.... The question is simple: "If someone takes SSA benefits at 62 and invests them until 70, will they make more money living to say, 90, than if they just waited and took the payments at 70, given that the investment should continue to grow throughout the rest of their life?"

Another way to say it, "Does 8 years of investing the lower payments, make up for taking those payments early?"...
Quote:
Originally Posted by PirtB4Forty View Post
Thank you very much for that. Clear numbers. That's a good comparison. It makes an assumption I don't make though. I don't assume cash flows to be the same at 70 in my example. IOW, the individual continues to live off the inflation adjusted 62 benefit. He doesn't withdraw from the savings account to make up for the difference between the 62 and 70 benefit. Rather he lets it grow.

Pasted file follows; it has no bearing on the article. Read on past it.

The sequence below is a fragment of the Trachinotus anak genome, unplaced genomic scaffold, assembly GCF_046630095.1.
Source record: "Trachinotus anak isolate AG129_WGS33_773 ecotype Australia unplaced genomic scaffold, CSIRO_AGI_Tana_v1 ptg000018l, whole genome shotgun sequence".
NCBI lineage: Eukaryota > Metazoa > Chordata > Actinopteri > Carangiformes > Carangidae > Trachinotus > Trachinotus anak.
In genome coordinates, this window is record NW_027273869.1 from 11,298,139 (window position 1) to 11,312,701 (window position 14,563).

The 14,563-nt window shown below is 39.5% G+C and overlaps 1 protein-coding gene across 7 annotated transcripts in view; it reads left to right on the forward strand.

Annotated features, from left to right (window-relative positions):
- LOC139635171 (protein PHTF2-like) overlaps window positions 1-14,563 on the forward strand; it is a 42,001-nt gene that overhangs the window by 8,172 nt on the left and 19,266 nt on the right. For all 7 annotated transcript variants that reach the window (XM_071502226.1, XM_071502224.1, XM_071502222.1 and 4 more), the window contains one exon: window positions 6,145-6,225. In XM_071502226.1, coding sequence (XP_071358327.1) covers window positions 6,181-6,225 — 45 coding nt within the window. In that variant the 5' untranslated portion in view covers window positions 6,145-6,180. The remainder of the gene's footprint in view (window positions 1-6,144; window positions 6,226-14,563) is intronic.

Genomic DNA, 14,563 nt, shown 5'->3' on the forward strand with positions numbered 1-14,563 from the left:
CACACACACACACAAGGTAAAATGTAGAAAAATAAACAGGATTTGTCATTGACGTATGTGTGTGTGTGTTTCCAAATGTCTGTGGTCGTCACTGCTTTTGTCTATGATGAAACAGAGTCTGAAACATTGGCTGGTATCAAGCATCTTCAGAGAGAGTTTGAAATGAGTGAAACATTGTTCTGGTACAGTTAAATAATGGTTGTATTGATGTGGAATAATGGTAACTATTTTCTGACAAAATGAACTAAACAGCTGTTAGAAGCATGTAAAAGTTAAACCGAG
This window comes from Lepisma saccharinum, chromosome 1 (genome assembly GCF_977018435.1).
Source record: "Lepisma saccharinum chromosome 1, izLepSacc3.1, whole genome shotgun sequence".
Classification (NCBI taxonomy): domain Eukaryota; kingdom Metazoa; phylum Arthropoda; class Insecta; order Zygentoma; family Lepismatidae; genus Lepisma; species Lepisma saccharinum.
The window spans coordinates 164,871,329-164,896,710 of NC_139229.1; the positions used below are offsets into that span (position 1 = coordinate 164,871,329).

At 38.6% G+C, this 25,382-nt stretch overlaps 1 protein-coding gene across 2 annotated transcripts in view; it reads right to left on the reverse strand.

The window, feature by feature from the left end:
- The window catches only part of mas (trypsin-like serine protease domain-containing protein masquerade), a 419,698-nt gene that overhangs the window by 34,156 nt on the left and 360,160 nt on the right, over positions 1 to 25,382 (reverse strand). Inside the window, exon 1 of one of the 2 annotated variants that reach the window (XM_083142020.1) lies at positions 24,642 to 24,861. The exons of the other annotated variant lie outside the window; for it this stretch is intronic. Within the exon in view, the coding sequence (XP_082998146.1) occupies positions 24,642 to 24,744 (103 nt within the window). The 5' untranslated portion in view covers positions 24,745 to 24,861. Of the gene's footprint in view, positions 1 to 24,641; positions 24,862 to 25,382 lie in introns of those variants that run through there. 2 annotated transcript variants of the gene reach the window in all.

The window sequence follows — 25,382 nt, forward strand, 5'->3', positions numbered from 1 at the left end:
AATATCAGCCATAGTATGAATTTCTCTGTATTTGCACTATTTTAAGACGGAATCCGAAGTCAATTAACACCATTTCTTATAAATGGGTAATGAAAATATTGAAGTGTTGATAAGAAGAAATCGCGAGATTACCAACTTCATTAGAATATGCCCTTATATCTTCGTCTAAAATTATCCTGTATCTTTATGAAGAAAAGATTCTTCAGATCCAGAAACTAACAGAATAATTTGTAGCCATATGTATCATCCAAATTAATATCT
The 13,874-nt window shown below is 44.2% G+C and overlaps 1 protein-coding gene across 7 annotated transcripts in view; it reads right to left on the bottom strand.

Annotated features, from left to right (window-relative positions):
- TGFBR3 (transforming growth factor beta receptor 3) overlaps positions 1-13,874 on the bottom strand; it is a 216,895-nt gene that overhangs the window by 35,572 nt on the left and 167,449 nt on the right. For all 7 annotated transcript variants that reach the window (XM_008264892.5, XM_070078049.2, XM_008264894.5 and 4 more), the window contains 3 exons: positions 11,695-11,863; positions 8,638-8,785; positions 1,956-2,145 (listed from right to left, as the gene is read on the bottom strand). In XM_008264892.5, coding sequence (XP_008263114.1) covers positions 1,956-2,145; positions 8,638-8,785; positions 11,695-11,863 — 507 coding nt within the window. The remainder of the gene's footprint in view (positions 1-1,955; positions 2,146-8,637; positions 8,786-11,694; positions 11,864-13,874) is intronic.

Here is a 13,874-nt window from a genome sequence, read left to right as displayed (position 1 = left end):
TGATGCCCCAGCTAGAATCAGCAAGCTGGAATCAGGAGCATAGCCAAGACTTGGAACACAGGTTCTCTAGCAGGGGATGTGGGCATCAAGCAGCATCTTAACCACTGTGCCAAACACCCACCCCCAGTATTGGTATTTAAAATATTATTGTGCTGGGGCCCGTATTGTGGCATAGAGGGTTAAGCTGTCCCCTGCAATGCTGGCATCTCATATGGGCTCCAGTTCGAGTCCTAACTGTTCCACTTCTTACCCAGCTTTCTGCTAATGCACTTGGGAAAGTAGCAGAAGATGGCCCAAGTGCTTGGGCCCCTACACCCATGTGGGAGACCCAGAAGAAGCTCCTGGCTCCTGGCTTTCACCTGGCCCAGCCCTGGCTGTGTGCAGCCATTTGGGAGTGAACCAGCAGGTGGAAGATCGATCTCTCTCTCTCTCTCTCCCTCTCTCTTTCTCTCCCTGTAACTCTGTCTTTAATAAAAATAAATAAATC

That assumption changes things since in my scenario....
You may think it changes things, but it doesn't.... differential cash flows are differential cash flows. Below is the same scenario as before but with a twist... as you suggest, the person invests their age 62 benefit for the first 8 years... from age 70 they spend their age 62 inflation adjusted benefit... obviously if they claim at 62 their additions from age 70 onwards are zero but the balance continues to grow... but if they claim at 70 they invest the excess over the age 62 inflation adjusted benefit that they spend.